Share This: Why an ‘instant offer’ may not be the best

The Share This column in the redesigned Texas REALTOR® magazine gives you a one-pager you can share with consumers online or in person. The December column explains to your clients why “instant offers” from services such as Zillow or Opendoor may not be the best deal for them. Download the one-page column to share or preview it below.

Share This: Why instant offers may not be best for you

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2 Responses to Share This: Why an ‘instant offer’ may not be the best

  1. Tod Franklin says:

    Instant offers are nothing new. Wholesellers have been doing this for years and years. Looking for distressed sellers to buy homes under market price, to fix and flip or rent. For it to work, they must make a profit. For the buyer at the end of the transaction it is a classic “buyer beware” situation. More often then not, Investors pay too much for these properties. They have to minimize investment in repairs to make these deals work. To obtain a steady flow of wholesale properties they have to put “perfume on some pigs”. Consumers must become aware of hidden defects that come with these properties. Good representation is an imperative and consumers should not get caught up in the end-to-end, “trust me” sales proposition. Watch out for the vendor that proposes to buy your home under-priced and sell you a vendor home over-priced. That is the homerun they’re hoping for. All for convenience, of course, a very high-price to pay.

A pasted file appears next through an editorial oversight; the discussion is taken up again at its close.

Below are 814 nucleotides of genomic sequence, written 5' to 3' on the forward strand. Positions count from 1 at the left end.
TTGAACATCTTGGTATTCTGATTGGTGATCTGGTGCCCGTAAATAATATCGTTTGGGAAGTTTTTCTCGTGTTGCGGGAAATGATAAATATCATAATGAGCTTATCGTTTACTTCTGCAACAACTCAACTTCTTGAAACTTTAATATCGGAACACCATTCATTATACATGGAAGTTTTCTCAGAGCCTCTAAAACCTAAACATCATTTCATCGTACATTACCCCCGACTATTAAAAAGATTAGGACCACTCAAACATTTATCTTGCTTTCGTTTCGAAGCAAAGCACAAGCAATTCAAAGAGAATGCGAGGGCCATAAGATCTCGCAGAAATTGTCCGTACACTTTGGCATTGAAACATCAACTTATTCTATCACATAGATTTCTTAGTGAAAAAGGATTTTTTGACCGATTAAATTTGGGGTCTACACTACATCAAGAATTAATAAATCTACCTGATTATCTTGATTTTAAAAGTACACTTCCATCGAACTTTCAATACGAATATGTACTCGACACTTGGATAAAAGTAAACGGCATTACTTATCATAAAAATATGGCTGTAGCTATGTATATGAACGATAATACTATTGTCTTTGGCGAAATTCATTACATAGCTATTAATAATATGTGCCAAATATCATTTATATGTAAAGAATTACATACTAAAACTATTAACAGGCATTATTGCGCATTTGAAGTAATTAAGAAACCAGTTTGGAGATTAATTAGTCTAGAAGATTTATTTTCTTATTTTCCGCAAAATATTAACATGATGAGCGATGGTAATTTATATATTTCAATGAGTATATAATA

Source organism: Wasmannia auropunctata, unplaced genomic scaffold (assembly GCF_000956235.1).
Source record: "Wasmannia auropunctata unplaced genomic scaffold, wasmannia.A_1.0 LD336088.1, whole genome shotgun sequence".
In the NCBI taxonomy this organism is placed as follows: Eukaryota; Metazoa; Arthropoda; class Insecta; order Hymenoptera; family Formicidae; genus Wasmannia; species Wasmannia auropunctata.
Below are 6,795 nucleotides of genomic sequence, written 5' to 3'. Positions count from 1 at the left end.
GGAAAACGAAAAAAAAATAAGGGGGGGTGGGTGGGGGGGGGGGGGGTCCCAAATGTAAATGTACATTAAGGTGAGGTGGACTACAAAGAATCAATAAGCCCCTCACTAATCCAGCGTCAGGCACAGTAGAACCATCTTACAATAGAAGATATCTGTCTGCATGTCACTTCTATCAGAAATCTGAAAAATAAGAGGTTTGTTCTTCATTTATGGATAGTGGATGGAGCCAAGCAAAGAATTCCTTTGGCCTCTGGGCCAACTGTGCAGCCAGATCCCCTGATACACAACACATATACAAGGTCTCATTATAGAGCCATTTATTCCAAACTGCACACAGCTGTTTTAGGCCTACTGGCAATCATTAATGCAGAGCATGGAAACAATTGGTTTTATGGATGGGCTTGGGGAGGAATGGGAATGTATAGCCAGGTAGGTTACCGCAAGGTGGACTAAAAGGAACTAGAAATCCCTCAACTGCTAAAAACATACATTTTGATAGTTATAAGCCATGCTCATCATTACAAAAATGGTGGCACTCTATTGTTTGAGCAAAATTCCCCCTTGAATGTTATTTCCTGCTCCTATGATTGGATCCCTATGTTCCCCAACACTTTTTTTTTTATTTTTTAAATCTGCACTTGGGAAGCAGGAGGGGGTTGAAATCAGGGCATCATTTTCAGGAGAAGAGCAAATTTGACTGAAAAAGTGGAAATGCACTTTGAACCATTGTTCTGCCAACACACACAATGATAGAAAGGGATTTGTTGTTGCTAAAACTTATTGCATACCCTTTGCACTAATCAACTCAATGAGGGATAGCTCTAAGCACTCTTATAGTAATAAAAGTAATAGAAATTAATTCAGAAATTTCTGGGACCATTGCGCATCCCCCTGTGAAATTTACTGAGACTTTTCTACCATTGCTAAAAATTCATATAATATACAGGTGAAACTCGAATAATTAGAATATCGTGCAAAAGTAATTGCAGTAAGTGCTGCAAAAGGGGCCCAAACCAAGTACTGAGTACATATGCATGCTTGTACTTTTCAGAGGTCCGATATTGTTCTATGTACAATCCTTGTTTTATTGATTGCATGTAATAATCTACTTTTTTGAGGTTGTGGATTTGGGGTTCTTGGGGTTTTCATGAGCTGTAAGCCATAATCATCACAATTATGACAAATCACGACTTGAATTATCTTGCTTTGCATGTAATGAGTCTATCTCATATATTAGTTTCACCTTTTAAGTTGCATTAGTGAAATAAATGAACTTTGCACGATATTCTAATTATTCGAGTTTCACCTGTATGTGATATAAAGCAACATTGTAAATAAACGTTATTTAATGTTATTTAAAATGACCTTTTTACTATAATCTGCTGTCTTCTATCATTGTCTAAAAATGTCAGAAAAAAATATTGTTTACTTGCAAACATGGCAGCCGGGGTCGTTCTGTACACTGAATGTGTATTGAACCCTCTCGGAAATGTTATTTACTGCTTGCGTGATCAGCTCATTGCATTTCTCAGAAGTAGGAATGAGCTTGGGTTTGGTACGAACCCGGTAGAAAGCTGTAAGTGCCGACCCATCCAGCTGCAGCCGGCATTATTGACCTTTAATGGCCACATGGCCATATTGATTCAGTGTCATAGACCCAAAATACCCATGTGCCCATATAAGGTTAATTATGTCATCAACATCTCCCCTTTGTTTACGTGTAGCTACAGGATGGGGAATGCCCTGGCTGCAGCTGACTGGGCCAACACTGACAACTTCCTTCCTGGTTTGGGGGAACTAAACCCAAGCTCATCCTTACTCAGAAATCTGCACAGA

Four instance, I can show you a property where previous flooding disappeared in the chain of “sellers disclosure” to raise the value of the property. Watch out for shoddy craftsmanship in plumbing, foundation, roofing, and elsewhere, when buying these homes. Watch out for non-material defects such as previous flooding, title defects and who knows what else. In most communities, the jurisdiction can show you if work permits have been pulled. Most often one will find permits have not been pulled and much of the work is performed by unlicensed, lower-cost, labor without inspections by code enforcement. I do not believe on a large scale you can make an ethical profit with this business model. Consumers are smart and time will prove my theory.


  2. Sharon Tzib says:

    I don’t feel the need to acknowledge these companies, let alone defend my services against them. Tod is right – these are just glorified wholesalers with a bigger marketing budget. Once most sellers get the “offer price” and see the associated fees, they will quickly realize they are better off selling and being exposed on the open market with the assistance and expertise of a professional like a Realtor.


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